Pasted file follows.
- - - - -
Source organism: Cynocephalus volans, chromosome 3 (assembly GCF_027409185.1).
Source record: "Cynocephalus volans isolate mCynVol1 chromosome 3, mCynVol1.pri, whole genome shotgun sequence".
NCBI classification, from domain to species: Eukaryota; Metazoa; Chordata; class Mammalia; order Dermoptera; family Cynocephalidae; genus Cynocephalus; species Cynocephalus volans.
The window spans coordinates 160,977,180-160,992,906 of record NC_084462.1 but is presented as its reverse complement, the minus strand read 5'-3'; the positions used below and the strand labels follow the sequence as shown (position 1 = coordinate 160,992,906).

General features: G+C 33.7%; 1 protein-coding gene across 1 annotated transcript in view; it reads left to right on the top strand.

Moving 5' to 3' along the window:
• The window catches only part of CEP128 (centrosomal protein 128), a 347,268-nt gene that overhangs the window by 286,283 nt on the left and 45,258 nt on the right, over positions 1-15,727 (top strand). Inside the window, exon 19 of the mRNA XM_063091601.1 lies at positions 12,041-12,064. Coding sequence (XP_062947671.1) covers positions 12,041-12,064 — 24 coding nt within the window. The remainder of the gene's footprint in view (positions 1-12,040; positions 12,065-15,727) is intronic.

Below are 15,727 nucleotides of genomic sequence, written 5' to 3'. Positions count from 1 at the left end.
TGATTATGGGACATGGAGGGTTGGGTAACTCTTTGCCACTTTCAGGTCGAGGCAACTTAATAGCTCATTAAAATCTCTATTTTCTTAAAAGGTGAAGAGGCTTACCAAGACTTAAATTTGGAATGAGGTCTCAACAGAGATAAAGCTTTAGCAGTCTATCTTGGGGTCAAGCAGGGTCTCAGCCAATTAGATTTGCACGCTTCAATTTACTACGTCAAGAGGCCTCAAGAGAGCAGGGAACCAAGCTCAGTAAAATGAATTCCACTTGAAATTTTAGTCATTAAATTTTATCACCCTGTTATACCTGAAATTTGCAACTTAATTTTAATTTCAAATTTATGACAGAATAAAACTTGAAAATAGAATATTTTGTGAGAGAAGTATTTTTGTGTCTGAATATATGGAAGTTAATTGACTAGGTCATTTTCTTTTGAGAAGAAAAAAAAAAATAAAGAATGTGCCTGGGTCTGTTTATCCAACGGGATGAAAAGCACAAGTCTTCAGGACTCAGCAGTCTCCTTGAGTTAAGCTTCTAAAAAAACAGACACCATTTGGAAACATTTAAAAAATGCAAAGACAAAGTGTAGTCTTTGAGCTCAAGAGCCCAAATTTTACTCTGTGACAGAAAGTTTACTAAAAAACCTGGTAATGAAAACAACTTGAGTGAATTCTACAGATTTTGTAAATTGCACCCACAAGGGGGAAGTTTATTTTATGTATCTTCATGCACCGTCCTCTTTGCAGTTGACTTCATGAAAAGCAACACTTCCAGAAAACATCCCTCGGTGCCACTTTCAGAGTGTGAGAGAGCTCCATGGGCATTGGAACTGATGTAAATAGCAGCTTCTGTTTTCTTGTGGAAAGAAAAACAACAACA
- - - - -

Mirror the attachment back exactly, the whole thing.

Source organism: Cynocephalus volans, chromosome 3 (assembly GCF_027409185.1).
Source record: "Cynocephalus volans isolate mCynVol1 chromosome 3, mCynVol1.pri, whole genome shotgun sequence".
NCBI classification, from domain to species: Eukaryota; Metazoa; Chordata; class Mammalia; order Dermoptera; family Cynocephalidae; genus Cynocephalus; species Cynocephalus volans.
The window spans coordinates 160,977,180-160,992,906 of record NC_084462.1 but is presented as its reverse complement, the minus strand read 5'-3'; the positions used below and the strand labels follow the sequence as shown (position 1 = coordinate 160,992,906).

General features: G+C 33.7%; 1 protein-coding gene across 1 annotated transcript in view; it reads left to right on the top strand.

Moving 5' to 3' along the window:
• The window catches only part of CEP128 (centrosomal protein 128), a 347,268-nt gene that overhangs the window by 286,283 nt on the left and 45,258 nt on the right, over positions 1-15,727 (top strand). Inside the window, exon 19 of the mRNA XM_063091601.1 lies at positions 12,041-12,064. Coding sequence (XP_062947671.1) covers positions 12,041-12,064 — 24 coding nt within the window. The remainder of the gene's footprint in view (positions 1-12,040; positions 12,065-15,727) is intronic.

Below are 15,727 nucleotides of genomic sequence, written 5' to 3'. Positions count from 1 at the left end.
TGATTATGGGACATGGAGGGTTGGGTAACTCTTTGCCACTTTCAGGTCGAGGCAACTTAATAGCTCATTAAAATCTCTATTTTCTTAAAAGGTGAAGAGGCTTACCAAGACTTAAATTTGGAATGAGGTCTCAACAGAGATAAAGCTTTAGCAGTCTATCTTGGGGTCAAGCAGGGTCTCAGCCAATTAGATTTGCACGCTTCAATTTACTACGTCAAGAGGCCTCAAGAGAGCAGGGAACCAAGCTCAGTAAAATGAATTCCACTTGAAATTTTAGTCATTAAATTTTATCACCCTGTTATACCTGAAATTTGCAACTTAATTTTAATTTCAAATTTATGACAGAATAAAACTTGAAAATAGAATATTTTGTGAGAGAAGTATTTTTGTGTCTGAATATATGGAAGTTAATTGACTAGGTCATTTTCTTTTGAGAAGAAAAAAAAAAATAAAGAATGTGCCTGGGTCTGTTTATCCAACGGGATGAAAAGCACAAGTCTTCAGGACTCAGCAGTCTCCTTGAGTTAAGCTTCTAAAAAAACAGACACCATTTGGAAACATTTAAAAAATGCAAAGACAAAGTGTAGTCTTTGAGCTCAAGAGCCCAAATTTTACTCTGTGACAGAAAGTTTACTAAAAAACCTGGTAATGAAAACAACTTGAGTGAATTCTACAGATTTTGTAAATTGCACCCACAAGGGGGAAGTTTATTTTATGTATCTTCATGCACCGTCCTCTTTGCAGTTGACTTCATGAAAAGCAACACTTCCAGAAAACATCCCTCGGTGCCACTTTCAGAGTGTGAGAGAGCTCCATGGGCATTGGAACTGATGTAAATAGCAGCTTCTGTTTTCTTGTGGAAAGAAAAACAACAACA